Making the Modern Primitive by Michelle MacCarthyMaking the Modern Primitive provides an anthropological analysis of the encounter between local residents and tourists in the Trobriand Islands, a place renowned in anthropology and represented in various media as "culturally authentic." In such a place, how are ideas about authenticity implicated in creating and representing the self and cultural Others in the context of cultural tourism? Michelle MacCarthy addresses this question by examining four arenas of interaction between Trobriand Islanders and tourists: formal performances, informal village visits, souvenir shopping, and tourist photography. Drawing on both symbolic/interpretive approaches and concepts drawn from economic anthropology, she examines the relationship of tourism to the commoditization of culture, the ways in which local residents actively represent and enact "Trobriandness," and the ways tourists interpret and narrate their experience. MacCarthy offers an anthropological critique of concepts of authenticity, tradition, and cultural commodification, based on long-term fieldwork among Trobriand Islanders and tourists. These notions, which have particular meanings as analytical concepts in anthropology, are also used and strategically deployed in the discourses of both Trobriand Islanders and tourists. Ideas about primitivity and cultural essentialism, while critiqued by anthropologists, are nonetheless used by both parties in tourism interactions to conceptualize and contextualize difference. Mac- Carthy demonstrates how such tropes are employed in ways that fit with prevailing metanarratives that each side holds about the other, and how these tropes are reproduced both in individual narratives of both tourists' and Trobrianders' experiences and in their interpretations (often misconstrued) of the lives of cultural Others with whom they interact. She examines the social dimensions of crosscultural exchange in these four arenas (performance, village life, souvenirs, photography) to argue that cultural commodities are conceived of as singularities, a special category whose commodity status is downplayed in order to generate an increased sense of authenticity and to perpetuate the myth of a "primitive" economy and way of life more generally. In touristic encounters, experience itself is a sort of commodity, but relationships (real or imagined) are central to investing these experiences with meaning and value. This analysis contributes new understandings of the role and significance of authenticity in the anthropology of tourism, and its relationship to exchange; that is, how meaning and value are ascribed to the cultural products produced and consumed in the cultural tourism encounter with reference to ideas about what is and isn't authentic.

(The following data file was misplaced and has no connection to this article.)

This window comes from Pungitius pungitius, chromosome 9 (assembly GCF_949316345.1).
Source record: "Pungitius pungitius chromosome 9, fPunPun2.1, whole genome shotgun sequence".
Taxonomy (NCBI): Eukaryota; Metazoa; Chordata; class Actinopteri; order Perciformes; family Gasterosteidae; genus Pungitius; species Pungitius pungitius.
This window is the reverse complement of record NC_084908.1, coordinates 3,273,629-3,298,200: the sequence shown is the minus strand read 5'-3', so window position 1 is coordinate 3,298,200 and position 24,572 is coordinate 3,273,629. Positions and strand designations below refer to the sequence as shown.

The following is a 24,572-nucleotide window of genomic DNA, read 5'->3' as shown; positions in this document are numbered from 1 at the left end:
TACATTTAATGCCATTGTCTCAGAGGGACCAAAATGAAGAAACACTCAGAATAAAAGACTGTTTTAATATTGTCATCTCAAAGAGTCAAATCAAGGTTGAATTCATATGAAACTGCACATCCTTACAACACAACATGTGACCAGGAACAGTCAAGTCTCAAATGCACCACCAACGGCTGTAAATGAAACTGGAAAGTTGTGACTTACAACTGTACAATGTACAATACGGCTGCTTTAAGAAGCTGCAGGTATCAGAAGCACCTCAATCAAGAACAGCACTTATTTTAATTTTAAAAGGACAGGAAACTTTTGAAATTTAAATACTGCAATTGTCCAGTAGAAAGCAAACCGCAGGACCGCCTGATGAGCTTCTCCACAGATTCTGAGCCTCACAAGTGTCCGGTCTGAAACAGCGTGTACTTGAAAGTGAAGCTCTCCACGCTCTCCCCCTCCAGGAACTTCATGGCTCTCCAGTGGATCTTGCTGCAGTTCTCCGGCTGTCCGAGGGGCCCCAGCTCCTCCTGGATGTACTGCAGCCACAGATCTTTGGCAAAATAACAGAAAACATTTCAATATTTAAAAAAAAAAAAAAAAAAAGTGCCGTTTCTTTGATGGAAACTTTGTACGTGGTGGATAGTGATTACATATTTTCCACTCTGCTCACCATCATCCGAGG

Call Number: G155.P26 .M33 2016